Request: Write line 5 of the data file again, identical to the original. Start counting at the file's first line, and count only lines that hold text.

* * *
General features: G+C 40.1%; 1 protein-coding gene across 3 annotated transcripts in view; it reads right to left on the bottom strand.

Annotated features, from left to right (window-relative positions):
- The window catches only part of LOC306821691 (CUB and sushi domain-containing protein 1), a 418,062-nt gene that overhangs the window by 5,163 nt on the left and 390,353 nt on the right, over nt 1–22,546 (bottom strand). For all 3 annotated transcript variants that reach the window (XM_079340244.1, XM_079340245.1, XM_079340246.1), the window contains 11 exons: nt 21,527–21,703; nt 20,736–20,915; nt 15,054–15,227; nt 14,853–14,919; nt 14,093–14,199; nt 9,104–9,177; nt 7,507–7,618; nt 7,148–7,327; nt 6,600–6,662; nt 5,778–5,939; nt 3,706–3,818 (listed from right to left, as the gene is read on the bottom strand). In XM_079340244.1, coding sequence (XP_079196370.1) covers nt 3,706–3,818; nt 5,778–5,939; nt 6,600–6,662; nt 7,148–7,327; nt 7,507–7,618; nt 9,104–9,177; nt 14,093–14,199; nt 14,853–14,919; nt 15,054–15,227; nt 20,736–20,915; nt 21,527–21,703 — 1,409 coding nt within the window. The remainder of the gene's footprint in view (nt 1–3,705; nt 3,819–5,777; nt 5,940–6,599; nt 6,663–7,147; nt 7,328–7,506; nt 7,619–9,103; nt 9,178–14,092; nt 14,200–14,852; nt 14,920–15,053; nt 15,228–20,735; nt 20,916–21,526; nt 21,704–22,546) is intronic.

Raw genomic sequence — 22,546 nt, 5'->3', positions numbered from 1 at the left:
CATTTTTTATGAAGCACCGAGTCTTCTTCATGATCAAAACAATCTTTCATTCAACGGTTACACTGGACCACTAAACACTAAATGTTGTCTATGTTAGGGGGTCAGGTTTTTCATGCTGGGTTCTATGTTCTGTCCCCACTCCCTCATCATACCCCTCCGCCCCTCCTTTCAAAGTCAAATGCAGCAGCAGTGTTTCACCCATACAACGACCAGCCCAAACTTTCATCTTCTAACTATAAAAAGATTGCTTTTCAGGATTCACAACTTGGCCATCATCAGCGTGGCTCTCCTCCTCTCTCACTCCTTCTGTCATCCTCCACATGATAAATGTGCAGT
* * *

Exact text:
CATTTTTTATGAAGCACCGAGTCTTCTTCATGATCAAAACAATCTTTCATTCAACGGTTACACTGGACCACTAAACACTAAATGTTGTCTATGTTAGGGGGTCAGGTTTTTCATGCTGGGTTCTATGTTCTGTCCCCACTCCCTCATCATACCCCTCCGCCCCTCCTTTCAAAGTCAAATGCAGCAGCAGTGTTTCACCCATACAACGACCAGCCCAAACTTTCATCTTCTAACTATAAAAAGATTGCTTTTCAGGATTCACAACTTGGCCATCATCAGCGTGGCTCTCCTCCTCTCTCACTCCTTCTGTCATCCTCCACATGATAAATGTGCAGT